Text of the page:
LITTLE ROCK, Ark. — Little Rock city leaders see a great opportunity to invite redevelopment, and they want residents’ help to shape the vision of the city’s future.
A series of open meetings will take place around the city this month to invite input on how the city markets its four opportunity zones.
“It’s such a great opportunity to help mold the future of the city of Little Rock,” said Martie North, Co-Chair of the Little Rock Opportunity Zone Task Force.
Mayor Frank Scott Jr. formed the task force to guide him as he promotes the opportunity zones, areas in which investors may claim tax incentives for long-term development projects.
“We don’t want this to turn into something that is happening to a community,” North stated. “We want to make sure we’re involving the community in this process.”
Opportunity zones were born out of the Tax Cuts and Jobs Act of 2017. Investors can defer tax payments on gains from a project, and percentages of the tax burden will be eliminated based on how long the initial partner/s hold the investment. The zones were designed to spur investment in census tracts were residents had lower incomes.
Governor Asa Hutchinson nominated 85 opportunity zones around Arkansas, which were then approved by the U.S. Secretary of the Treasury. In Little Rock, one zone encompasses the Oak Forest and Hope neighborhoods; one surrounds South Broadway street; another covers the Pettaway and Hanger Hill neighborhoods; and the other runs from the East Village past Clinton National Airport.
“The sky is the limit. The potential is there,” North said.
North said the zones all have different characteristics and acknowledged that the East Village has seen a recent spike in development and new businesses. “That already has some momentum,” she stated. “But there are other needs and opportunities there. So, when we think what’s possible there, we need to think about the uniqueness of that zone.”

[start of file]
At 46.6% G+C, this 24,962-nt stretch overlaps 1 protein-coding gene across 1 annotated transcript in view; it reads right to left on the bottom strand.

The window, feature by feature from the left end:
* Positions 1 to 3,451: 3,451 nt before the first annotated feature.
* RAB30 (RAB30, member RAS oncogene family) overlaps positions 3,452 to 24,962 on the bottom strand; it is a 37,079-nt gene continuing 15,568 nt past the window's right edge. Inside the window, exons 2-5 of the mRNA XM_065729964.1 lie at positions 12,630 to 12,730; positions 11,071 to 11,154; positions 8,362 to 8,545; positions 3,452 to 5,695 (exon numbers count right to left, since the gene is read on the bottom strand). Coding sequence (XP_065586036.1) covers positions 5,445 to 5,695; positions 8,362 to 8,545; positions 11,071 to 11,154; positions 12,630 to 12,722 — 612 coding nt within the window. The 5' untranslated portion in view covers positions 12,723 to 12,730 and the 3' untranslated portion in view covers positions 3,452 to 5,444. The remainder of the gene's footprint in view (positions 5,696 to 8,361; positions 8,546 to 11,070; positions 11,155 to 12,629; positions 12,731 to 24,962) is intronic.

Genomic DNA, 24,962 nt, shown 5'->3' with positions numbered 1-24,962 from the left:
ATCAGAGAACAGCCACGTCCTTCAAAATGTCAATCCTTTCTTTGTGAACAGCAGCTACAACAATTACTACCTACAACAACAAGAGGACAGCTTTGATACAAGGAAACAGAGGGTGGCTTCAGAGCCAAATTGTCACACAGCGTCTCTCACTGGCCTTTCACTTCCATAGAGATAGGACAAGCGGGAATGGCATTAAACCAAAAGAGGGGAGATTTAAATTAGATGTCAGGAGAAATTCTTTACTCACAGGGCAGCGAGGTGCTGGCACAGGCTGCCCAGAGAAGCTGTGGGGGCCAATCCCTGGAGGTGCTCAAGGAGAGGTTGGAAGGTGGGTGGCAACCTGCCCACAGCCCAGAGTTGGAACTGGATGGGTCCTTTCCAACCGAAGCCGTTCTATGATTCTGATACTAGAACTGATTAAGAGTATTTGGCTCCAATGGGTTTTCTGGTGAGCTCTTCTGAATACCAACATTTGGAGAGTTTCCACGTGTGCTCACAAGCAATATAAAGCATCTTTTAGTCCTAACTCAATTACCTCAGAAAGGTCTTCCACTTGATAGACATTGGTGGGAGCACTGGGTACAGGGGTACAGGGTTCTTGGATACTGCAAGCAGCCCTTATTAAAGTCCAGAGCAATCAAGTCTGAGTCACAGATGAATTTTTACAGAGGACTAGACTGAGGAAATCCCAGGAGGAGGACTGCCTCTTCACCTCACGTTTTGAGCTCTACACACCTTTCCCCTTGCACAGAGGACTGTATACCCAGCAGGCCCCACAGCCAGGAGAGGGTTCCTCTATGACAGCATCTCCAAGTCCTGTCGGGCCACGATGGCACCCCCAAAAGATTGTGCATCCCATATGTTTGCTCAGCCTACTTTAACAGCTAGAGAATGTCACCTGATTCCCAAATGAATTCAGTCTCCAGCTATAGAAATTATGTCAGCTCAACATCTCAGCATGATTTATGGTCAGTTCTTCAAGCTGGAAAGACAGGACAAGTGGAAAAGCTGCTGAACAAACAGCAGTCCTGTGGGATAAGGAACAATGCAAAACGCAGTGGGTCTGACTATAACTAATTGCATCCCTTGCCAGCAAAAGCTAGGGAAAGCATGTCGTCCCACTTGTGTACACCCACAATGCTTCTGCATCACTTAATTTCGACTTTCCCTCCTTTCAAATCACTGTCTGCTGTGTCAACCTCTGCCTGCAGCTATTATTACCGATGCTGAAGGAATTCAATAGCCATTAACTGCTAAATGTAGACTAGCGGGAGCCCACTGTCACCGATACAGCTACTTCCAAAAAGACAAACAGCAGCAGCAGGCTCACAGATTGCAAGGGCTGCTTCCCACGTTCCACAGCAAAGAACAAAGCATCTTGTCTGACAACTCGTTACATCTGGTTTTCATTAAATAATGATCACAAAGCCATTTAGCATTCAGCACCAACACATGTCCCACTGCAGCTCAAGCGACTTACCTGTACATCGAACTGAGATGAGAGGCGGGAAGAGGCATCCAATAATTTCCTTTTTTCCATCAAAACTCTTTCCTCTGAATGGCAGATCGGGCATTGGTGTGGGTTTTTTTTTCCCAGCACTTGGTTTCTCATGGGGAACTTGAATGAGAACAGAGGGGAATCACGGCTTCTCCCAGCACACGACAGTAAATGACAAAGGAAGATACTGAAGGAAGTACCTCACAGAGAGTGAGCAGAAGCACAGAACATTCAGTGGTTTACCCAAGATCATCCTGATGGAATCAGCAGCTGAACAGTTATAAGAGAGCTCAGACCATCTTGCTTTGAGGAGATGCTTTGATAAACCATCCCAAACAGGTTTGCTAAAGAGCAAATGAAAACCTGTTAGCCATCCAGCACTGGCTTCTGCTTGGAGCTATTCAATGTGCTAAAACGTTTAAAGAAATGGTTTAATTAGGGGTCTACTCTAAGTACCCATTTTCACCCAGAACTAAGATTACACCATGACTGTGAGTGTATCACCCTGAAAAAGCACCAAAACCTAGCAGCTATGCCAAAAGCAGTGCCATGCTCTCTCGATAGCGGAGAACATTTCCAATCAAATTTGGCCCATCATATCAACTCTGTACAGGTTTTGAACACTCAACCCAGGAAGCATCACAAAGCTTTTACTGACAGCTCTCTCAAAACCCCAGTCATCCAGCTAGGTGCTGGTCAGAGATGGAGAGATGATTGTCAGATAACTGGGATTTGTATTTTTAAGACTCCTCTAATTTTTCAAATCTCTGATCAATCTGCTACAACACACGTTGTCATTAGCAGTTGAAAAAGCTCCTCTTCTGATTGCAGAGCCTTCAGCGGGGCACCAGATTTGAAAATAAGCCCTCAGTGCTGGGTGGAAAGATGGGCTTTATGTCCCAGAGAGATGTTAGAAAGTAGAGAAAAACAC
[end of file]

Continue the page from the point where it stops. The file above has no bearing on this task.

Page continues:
While opportunity zones have existed for more than a year, North said investment that takes advantage of them has been slow to come. “There are a couple of funds that currently exist that are starting to invest in some projects,” she explained. “And then there are investors that are like, ‘okay, we need some help. What does this community want in this particular area that we’re looking at?’”
To provide that help, the task force will submit a report to Mayor Scott with recommendations. North said task force members have studied other cities, including Birmingham and Atlanta, to learn best practices and find methods that could help market Little Rock. One thing she mentioned that would benefit the city is to add a new section to its website, “that is telling where they are, opportunities that exist, going over the assets in these communities, and then community engagement.”
North hopes for large turnouts at the four meetings, but she especially wants to see residents of the zones, business owners, and potential investors attend, “so, they can see that we are interested, we are willing, we are engaged, and we’re wanting to go ahead and get some of these dollars invested and start making some things happen,” she said.
The first meeting will be Thursday, February 6 at the Hillary Clinton Children’s Library. The other meetings will be February 13 at the Dunbar Community Center, February 20 at the East Little Rock Community Center, and February 27 at the Macarthur Military Museum. Each meeting will begin at 6:00 p.m.